Matisse The Sculptor, at Kunsthaus Zurich

Exhibition Announcements

August 21, 2019

Several crucial art figures are most often mentioned when it comes to the development of modern art, and one of them is undoubtedly Henri Matisse. This grand-master made quite a mark in art history for his reduction of form, vibrant color pallet and collaging technique, and is best known for expressing himself through painting and printmaking. The less known media used by Matisse was sculpture and, interestingly so, it shows much more the apparent influence of African and Oceanic art on his practice.

To unravel the domains of Matisse’s sculpting activity and therefore provide a refreshed reading of the artist’s oeuvre, the Kunsthaus Zürich decided to present an exhibition titled Matisse – Metamorphoses.

Studio of Matisse in the former Hotel Regina
Studio of Matisse in the former Hôtel Regina in Cimiez, Nice, 1953. Archives Henri Matisse, Issy-les-Moulineaux © Succession Henri Matisse / 2019 ProLitteris, Zurich

The Exhibition Focus

The curator Sandra Gianfreda gathered more than seventy works on loan from major collections from Paris, Moscow, Copenhagen, Washington, etc. The sculptures, paintings, and prints will be contrasted with archival photographs, films, and music, while the whole installment will respond to the apparent transformation of his figures which resembles metamorphosis by shifting from naturalistic to more abstract ideals.

Furthermore, the exhibition will underline the presence metamorphosis by accentuating the parallels between Matisse’s painting/drawing and sculptures. The curiosity is that the artist often exhibited the documentary photographs of the transformation process along with his paintings. The influence of the art of Antiquity, the Renaissance, Rodin, and African sculptures on his approach will be revealed as well.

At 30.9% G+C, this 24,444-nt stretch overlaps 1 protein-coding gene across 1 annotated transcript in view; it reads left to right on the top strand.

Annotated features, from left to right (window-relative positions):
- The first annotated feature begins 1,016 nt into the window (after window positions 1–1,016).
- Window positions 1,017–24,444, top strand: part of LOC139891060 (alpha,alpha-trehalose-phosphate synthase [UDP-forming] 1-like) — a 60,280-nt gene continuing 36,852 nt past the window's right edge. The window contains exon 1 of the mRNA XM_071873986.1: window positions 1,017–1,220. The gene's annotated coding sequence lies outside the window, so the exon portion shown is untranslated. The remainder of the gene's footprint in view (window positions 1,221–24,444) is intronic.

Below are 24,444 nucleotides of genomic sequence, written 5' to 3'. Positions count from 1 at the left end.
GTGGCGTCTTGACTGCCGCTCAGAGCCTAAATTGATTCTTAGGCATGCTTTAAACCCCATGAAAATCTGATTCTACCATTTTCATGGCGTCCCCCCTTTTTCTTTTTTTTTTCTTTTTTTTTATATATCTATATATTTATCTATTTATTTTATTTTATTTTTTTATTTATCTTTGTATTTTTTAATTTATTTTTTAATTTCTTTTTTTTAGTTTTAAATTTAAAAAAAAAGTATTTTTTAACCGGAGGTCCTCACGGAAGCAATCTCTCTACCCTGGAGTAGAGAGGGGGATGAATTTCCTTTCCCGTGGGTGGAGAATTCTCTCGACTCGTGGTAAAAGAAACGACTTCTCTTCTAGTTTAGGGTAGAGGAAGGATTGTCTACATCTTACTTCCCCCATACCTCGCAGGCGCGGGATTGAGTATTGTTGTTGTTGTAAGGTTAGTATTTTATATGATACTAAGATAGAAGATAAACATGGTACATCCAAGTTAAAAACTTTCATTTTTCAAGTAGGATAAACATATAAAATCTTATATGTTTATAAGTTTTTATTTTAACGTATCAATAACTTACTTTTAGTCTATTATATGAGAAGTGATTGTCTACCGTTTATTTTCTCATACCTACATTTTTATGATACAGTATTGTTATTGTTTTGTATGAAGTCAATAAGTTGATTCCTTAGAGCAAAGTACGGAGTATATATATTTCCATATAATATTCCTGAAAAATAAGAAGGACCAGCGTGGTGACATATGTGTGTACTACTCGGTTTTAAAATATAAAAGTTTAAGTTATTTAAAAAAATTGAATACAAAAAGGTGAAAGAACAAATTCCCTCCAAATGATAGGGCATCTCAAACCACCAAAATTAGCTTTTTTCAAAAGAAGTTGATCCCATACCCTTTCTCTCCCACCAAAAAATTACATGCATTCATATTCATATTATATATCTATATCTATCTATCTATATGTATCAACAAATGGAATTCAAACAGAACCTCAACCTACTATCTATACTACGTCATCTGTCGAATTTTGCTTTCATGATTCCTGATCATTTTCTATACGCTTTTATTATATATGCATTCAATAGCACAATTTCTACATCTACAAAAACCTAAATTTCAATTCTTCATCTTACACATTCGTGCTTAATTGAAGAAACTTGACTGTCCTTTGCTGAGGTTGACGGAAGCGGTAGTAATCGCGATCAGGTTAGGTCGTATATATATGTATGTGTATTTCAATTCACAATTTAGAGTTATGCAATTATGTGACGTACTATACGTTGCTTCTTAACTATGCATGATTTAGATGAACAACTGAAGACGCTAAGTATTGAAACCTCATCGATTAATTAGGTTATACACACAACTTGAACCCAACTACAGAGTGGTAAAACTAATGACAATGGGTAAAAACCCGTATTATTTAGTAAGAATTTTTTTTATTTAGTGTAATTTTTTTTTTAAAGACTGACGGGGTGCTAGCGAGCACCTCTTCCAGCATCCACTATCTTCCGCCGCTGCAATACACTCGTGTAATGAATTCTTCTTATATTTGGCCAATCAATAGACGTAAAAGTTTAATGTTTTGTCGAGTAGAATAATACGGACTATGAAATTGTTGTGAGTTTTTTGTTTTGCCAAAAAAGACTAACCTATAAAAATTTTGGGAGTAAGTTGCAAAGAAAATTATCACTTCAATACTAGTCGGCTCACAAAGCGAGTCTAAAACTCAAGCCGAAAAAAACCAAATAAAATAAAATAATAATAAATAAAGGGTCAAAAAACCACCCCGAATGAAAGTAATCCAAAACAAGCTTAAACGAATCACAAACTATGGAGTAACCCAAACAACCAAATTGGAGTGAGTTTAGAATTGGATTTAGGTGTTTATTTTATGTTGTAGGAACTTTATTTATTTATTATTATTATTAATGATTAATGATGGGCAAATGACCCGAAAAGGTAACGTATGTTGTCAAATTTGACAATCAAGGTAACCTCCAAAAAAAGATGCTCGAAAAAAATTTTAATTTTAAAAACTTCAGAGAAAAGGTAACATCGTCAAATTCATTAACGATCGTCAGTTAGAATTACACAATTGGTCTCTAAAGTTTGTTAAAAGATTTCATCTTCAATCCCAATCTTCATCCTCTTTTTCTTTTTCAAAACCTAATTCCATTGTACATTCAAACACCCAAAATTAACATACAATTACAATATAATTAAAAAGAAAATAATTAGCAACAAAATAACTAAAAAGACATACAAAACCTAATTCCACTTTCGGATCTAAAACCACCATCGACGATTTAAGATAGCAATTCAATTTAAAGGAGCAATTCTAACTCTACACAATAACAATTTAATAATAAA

Left Workshop in the Segu region Right Henri Matisse - La serpentine
Left: Workshop in the Segu region, Bamana, Mali Jomooniw male and female figures, early 20th century. Wood and metal, height: 40.5 and 43.3 cm. Private collection, formerly Collection Matisse. Photo: Xavier Martinez / Right: Henri Matisse - La serpentine, 1909. Bronze, 56.2 x 28.8 x 19.5 cm. Statens Museum for Kunst, Copenhagen. Photo: SMK Photo/Jakob Skou-Hansen © Succession Henri Matisse/ 2019 ProLitteris, Zurich

The Works

The sculptures made by Rodin, Maillol and Bourdelle will open the exhibition, while some of Matisse’s formal progression will be emphasized with the series such as bronze reliefs (Nu de dos I–IV), reclining nudes (Nu couché I–III), figurines (Madeleine I–II) and busts (Jeannette I–V).

On display will be the famous La serpentine made by the artist in 1909 which best embodies the stylistic features of his sculptural approach. On the other hand, the bronze Nu de dos, which took Matisse two decades to make, will show how the motif of the metamorphosis shaped his production. This piece will also show Matisse’s struggle with serialism since this one was not intended as a series.

Henri Matisse - Nu couche III
Henri Matisse - Nu couché III (Nude lying), 1929. Bronze, 18.7 x 46.5 x 15.1 cm. Hirshhorn Museum and Sculpture Garden, Smithsonian Institution, Washington, DC, Gift of Joseph H. Hirshhorn, 1966. Photo: Cathy Carver, Hirshhorn Museum and Sculpture Garden © Succession Henri Matisse/2019 ProLitteris, Zurich

Henri Matisse at the Kunsthaus Zürich

Matisse – Metamorphoses will contribute to a new perception of the sculptures usually overshadowed by Matisse’s paintings. Moreover, it will confirm his almost iconic status of the modernist grandmaster by underling his great capacity to explore and use different media with equal craftsmanship and vigilance.

A fully illustrated catalog in German, English, and French with essays written by various distinguished scholars will accompany the upcoming exhibition.

Matisse – Metamorphoses will be on view at the Kunsthaus Zürich from 30 August until 8 December 2019.

Featured image: Henri Matisse - Nu couché de dos (Nude lying back), 1944. Charcoal on mould-made ʼAquarelle Canson Franceʼ paper, 38.2 x 56.6 cm. Musée Matisse, Nice. Photo: François Fernandez © Succession Henri Matisse/2019. ProLitteris, Zurich

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